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See the original story in Japanese. Tokyo-based Plaid, the Japanese startup offering a real-time data analysis of website visitors called Karte, announced last week that it has secured funding from Femto Partners, Eight Roads Ventures Japan, Mitsui & Co., Mitsui Sumitomo Insurance Venture Capital, SMBC Venture Capital, Mizuho Capital, Mitsubishi UFJ Capital, and others. Combining funds through the investment aforementioned with loans from Mizuho Bank and other financial institutions, the company secured about 2.7 billion yen (around $25M US) at this time. Details including stock holding ratios were not disclosed. The latest announcement means that the company has thus far raised 3.4 billion yen (about $32M) in total, including previous funds from Femto Growth Capital and Eight Roads Ventures Japan. Plaid employs 90 people when all contract forms are included. Since its launch back in March of 2015, Karte had been introduced to 1,430 companies by March of 2017. The number of user companies has been undisclosed since the third year after the launch; instead, the company released the cumulative number of users analyzed by the service, which is 2.2 billion. Also, since around half of the companies introducing Karte are commerce enterprises, the company revealed that the total transactions…

Plaid CEO Kenta Kurahashi

See the original story in Japanese.

Tokyo-based Plaid, the Japanese startup offering a real-time data analysis of website visitors called Karte, announced last week that it has secured funding from Femto Partners, Eight Roads Ventures Japan, Mitsui & Co., Mitsui Sumitomo Insurance Venture Capital, SMBC Venture Capital, Mizuho Capital, Mitsubishi UFJ Capital, and others.

Combining funds through the investment aforementioned with loans from Mizuho Bank and other financial institutions, the company secured about 2.7 billion yen (around $25M US) at this time. Details including stock holding ratios were not disclosed. The latest announcement means that the company has thus far raised 3.4 billion yen (about $32M) in total, including previous funds from Femto Growth Capital and Eight Roads Ventures Japan.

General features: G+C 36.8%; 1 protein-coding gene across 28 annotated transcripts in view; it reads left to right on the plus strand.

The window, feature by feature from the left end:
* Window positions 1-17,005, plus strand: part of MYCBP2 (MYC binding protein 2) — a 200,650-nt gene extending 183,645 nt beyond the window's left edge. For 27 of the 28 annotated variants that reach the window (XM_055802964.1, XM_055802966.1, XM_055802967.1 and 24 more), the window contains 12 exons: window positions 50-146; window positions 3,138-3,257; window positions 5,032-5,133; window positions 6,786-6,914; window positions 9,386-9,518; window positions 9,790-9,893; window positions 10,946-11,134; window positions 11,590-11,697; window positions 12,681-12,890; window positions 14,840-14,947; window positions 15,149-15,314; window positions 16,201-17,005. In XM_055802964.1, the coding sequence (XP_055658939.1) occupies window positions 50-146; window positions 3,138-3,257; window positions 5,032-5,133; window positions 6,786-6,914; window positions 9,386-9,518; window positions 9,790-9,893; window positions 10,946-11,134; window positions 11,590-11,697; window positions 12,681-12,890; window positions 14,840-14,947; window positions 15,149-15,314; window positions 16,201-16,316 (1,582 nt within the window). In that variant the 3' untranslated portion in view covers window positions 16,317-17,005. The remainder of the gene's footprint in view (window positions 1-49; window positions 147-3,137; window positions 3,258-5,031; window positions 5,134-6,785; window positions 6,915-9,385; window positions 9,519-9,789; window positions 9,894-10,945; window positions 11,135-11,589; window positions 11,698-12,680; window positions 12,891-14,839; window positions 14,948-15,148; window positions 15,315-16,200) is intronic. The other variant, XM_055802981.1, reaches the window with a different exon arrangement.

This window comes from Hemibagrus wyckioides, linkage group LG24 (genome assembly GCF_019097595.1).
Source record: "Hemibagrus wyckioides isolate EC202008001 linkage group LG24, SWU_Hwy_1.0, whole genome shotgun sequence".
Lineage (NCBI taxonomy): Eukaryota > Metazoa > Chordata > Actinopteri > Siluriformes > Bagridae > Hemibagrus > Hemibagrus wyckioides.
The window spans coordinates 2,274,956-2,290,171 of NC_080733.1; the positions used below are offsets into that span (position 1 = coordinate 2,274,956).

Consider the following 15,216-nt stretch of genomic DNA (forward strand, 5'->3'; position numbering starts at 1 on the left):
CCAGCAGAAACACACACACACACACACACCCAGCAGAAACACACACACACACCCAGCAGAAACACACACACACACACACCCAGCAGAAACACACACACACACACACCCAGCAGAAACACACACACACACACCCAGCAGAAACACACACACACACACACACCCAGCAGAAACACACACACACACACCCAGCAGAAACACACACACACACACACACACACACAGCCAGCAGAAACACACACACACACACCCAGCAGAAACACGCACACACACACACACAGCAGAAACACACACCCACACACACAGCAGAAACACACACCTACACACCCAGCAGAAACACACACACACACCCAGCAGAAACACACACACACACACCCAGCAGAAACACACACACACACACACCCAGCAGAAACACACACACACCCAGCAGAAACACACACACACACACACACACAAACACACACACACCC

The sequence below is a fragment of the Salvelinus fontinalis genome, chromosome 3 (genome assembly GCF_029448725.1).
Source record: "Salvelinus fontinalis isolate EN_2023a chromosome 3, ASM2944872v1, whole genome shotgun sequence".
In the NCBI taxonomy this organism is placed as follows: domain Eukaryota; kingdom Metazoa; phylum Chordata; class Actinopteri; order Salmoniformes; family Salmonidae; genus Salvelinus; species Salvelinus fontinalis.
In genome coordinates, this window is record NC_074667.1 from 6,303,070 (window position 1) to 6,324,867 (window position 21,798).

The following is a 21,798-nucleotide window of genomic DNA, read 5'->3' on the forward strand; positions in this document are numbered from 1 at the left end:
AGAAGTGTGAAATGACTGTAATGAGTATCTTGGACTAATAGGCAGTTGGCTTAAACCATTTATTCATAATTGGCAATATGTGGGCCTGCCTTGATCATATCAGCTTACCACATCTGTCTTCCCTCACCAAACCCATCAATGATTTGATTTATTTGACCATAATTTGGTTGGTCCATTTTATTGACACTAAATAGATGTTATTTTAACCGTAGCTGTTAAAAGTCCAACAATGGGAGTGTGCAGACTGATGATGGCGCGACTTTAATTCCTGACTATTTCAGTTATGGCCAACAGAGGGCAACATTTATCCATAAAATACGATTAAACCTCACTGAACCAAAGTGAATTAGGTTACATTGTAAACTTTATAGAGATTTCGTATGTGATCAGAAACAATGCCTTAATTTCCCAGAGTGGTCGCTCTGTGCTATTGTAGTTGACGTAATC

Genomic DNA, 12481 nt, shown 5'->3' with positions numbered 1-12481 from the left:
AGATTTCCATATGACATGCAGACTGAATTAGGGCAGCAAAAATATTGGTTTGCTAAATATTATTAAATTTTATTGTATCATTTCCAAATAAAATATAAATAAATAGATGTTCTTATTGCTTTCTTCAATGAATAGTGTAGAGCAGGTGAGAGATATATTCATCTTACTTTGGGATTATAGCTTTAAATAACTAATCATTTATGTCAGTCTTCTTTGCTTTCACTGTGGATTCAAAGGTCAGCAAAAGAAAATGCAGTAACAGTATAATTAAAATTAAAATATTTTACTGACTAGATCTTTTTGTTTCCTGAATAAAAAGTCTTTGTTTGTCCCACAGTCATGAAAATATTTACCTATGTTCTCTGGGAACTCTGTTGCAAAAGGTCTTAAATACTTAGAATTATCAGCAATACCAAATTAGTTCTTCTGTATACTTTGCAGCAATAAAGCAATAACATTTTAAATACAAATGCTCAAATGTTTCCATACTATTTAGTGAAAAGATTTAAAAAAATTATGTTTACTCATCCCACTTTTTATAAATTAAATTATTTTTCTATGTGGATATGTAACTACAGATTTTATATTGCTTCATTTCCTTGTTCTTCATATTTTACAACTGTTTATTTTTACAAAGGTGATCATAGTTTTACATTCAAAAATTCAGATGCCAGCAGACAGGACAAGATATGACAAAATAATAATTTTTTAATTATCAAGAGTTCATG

Plaid employs 90 people when all contract forms are included. Since its launch back in March of 2015, Karte had been introduced to 1,430 companies by March of 2017. The number of user companies has been undisclosed since the third year after the launch; instead, the company released the cumulative number of users analyzed by the service, which is 2.2 billion. Also, since around half of the companies introducing Karte are commerce enterprises, the company revealed that the total transactions dealt with through the platform was 548 billion yen (nearly $5.1B US). Furthermore, as confirmed by CEO Kenta Kurahashi, this total reflects the total value of products actually purchased after users visit the websites of companies using Karte.

According to the press release, the company also achieved a monthly surplus in March of 2017, and the funds raised this time will be used mainly for marketing, strengthening recruitment for all positions, and overseas service expansion.

Turning into customer experience platform

In the past, Karte used access analysis and marketing-related tools to create simple figures expressed as “1 PV (page views)” and “1 UU (unique users)” and use them as actual visiting opportunities, and opened up the category of “better taking care of online customers” to respond to this while analyzing finer actions.

In its third year the company will now use these existing concepts to provide a new “CX Platform (customer experience platform)” that is a more customer-centered marketing analytics service. Kurahashi explains the difference between Karte and other marketing tools by relating that the total use distribution among companies using Karte becomes larger.

(When talking about companies using Karte) Karte makes people visible, so it can take on the customer’s perspective, what they want, who they want to buy it, and why they want it. Many of the conventional tools (for raising sales and setting indicators) are corporate-oriented, and there is nothing to prompt action by understanding the user’s voice.

Every year since 2011 the Chief Marketing Technologist Blog has been creating and publishing a marketing chaos map (see below), and as the map shows, the number of available tools continues to increase every year. While many claim to automate, there are times when companies must pay high-cost consulting fees to actually introduce the tools. Kurahashi also said, “It’s strange that you have to give it all you’ve got to master them,” but that is the exact world-view.